I have such mixed feelings about the band Led Zeppelin.
Their eponymous first album I loved. I recall quite clearly the day I first heard it. It was a sunny and warm day in late May or early June 1969, when I was 16.
I was riding a borrowed bicycle and was riding over from the First Ward to the South Side of Binghamton, NY, along with my very good friend Carol, to visit friends. The bike had hand breaks, which I had never had on any of my bikes; one “broke” by putting one’s foot back. Got down Front Street without having to slow down, but crossing the bridge, I was gaining on Carol, and couldn’t stop, so I put my foot to the ground to slow down, flipped the bike, and crashed to the ground. I got a nasty gash on my right forearm. Carol said, “Are you OK?” and I lied, “Sure.” And that’s when I learned about hand breaks.
We rode the rest of the way, talked with our friends, had some food, and someone played that LZ album. I was immediately entranced by the opening chords of Good Times, Bad Times.
Then my friend Lois noticed the gash on my right forearm, just above the elbow, and she, Carol and Karen started removing gravel from the abrasion. It hurt, a lot actually, and left a scar that remained until the vitiligo obliterated it only a couple years ago. But it didn’t matter, because I’m really enjoying this music. My first favorite song was Communications Breakdown.
When I bought the album shortly therafter, I noticed it had two songs by the blues legend Willie Dixon, You Shook Me and I Can’t Quit You Baby, and attributed as such. The biggest deception was the 3:30 running time for How Many More Times, which was more like 8:30, apparently a trick to try to get radio stations to play it.
Led Zeppelin II was even more entertaining, but ultimately it became problematic for me. The first song, Whole Lotta Love was attributed to the band, Jimmy Page, Robert Plant, John Paul Jones, and John Bonham. But I discovered a few years later that it bore a distinct similarity to You Need Love as performed by Muddy Waters, which was a song written by Willie Dixon. As described here, the Small Faces had nicked the song even before Zeppelin.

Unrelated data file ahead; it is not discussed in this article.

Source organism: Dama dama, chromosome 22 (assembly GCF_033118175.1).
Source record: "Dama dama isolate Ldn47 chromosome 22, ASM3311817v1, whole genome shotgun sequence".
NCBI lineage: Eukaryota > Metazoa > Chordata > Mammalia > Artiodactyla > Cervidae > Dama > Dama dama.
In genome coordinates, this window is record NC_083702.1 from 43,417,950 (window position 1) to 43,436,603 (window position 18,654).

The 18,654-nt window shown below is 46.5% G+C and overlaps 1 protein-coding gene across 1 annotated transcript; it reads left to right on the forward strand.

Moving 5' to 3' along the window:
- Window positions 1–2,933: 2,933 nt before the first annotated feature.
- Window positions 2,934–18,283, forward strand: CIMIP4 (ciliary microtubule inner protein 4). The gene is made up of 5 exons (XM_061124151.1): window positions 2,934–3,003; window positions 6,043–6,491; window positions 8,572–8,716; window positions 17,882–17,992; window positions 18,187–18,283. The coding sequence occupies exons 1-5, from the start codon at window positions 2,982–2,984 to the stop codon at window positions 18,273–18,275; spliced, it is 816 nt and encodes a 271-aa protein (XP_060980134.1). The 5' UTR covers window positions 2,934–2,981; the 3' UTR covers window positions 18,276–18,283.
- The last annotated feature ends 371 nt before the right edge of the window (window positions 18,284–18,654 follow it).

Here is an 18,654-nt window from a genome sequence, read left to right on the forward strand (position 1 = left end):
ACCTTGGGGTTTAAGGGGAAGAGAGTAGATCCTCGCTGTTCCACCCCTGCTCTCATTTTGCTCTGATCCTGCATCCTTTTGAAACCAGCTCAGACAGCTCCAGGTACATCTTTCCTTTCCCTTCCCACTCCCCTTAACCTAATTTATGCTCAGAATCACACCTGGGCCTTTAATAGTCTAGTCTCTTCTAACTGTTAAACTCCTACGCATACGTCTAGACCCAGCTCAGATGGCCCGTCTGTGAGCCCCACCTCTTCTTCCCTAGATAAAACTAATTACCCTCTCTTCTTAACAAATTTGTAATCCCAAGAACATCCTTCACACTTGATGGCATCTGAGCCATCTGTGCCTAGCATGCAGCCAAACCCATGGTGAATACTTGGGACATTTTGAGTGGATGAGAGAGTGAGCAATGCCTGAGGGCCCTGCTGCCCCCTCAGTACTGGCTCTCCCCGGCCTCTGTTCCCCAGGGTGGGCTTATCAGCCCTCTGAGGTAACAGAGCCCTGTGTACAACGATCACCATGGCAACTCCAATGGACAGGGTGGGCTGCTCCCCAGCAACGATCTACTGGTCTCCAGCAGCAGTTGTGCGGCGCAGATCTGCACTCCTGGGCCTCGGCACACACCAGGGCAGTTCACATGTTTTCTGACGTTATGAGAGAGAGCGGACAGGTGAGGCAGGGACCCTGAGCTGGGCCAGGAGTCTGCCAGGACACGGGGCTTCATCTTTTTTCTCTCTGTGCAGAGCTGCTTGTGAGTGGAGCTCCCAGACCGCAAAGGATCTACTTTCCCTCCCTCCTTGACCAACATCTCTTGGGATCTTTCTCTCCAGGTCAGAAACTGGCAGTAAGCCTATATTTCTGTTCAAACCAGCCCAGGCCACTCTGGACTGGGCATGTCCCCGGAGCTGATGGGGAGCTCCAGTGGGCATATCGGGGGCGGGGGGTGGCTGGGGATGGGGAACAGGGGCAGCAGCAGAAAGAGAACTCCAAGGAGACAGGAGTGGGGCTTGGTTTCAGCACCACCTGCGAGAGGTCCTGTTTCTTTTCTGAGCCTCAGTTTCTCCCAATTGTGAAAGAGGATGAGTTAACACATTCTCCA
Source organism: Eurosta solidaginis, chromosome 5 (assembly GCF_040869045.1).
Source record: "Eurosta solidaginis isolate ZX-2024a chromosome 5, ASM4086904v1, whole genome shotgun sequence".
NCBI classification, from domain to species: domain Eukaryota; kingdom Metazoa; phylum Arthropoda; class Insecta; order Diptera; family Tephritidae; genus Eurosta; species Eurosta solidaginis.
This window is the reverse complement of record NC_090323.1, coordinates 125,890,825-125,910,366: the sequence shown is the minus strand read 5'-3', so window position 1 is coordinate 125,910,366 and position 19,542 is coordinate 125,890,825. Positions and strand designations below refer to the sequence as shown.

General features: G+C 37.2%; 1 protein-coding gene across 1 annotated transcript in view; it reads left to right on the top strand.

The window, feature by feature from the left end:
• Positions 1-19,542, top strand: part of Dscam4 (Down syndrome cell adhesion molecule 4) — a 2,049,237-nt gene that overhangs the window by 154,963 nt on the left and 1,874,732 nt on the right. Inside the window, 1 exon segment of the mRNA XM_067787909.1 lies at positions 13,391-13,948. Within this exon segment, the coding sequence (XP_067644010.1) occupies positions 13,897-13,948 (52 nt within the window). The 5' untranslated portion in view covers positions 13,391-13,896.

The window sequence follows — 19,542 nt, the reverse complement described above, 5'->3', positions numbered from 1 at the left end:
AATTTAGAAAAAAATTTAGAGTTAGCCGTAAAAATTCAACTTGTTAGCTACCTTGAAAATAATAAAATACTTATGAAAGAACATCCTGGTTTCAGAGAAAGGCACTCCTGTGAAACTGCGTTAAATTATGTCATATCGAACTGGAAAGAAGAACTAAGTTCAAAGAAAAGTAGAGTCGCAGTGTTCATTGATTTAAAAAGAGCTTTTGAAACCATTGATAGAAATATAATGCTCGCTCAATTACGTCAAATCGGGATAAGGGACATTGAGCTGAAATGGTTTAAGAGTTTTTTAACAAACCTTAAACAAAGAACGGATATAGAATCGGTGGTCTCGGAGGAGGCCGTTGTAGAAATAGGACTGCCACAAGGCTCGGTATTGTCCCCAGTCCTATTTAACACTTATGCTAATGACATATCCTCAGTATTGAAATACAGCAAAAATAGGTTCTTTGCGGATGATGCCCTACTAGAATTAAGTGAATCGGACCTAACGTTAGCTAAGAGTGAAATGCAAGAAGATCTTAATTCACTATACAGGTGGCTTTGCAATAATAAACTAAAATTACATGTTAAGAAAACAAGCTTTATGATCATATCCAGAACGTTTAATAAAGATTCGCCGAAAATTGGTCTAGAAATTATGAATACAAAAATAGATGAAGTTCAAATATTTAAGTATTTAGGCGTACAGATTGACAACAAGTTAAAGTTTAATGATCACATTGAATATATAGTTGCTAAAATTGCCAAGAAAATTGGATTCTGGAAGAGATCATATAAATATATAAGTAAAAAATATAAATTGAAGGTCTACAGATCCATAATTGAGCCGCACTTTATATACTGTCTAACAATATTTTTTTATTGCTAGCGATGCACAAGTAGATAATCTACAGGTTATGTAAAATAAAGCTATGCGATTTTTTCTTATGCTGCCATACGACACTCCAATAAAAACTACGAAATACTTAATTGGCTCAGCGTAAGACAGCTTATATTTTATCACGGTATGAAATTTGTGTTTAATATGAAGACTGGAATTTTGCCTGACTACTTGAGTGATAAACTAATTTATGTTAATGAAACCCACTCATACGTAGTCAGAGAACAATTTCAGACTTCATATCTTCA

“Another blues classic on Led Zeppelin II became famous as The Lemon Song. Derived directly from Howlin’ Wolf’s “Killing Floor”, there is also the infamous quote about squeezing lemons that comes from Robert Johnson’s “Traveling Riverside Blues.” Chester Burnett, a.k.a. Howlin’ Wolf, received no credit for The Lemon Song. In the early ’70s, Arc Music sued Led Zeppelin for copyright infringement. The suit was settled out of court.
But the most egregious theft, I thought, was Bring It On Home. As described here: This was influenced by a song of the same name recorded by Blues great Sonny Boy Williamson and written by Willie Dixon. The Dixon composition was so similar that Led Zeppelin reached a settlement with Dixon over the royalties for the song, and credited Dixon as the writer when this appeared on Led Zeppelin’s How The West Was Won live DVD. Plant’s beginning vocal even imitates Williamson’s.
I just don’t understand the need for misattribution. Yet, which album did I ultimately buy on CD? You guessed it: LZ II.
I have other Zeppelin albums, but that’s enough for now, except for this
Republican congressman quoting the group on the floor of Congress. Oy.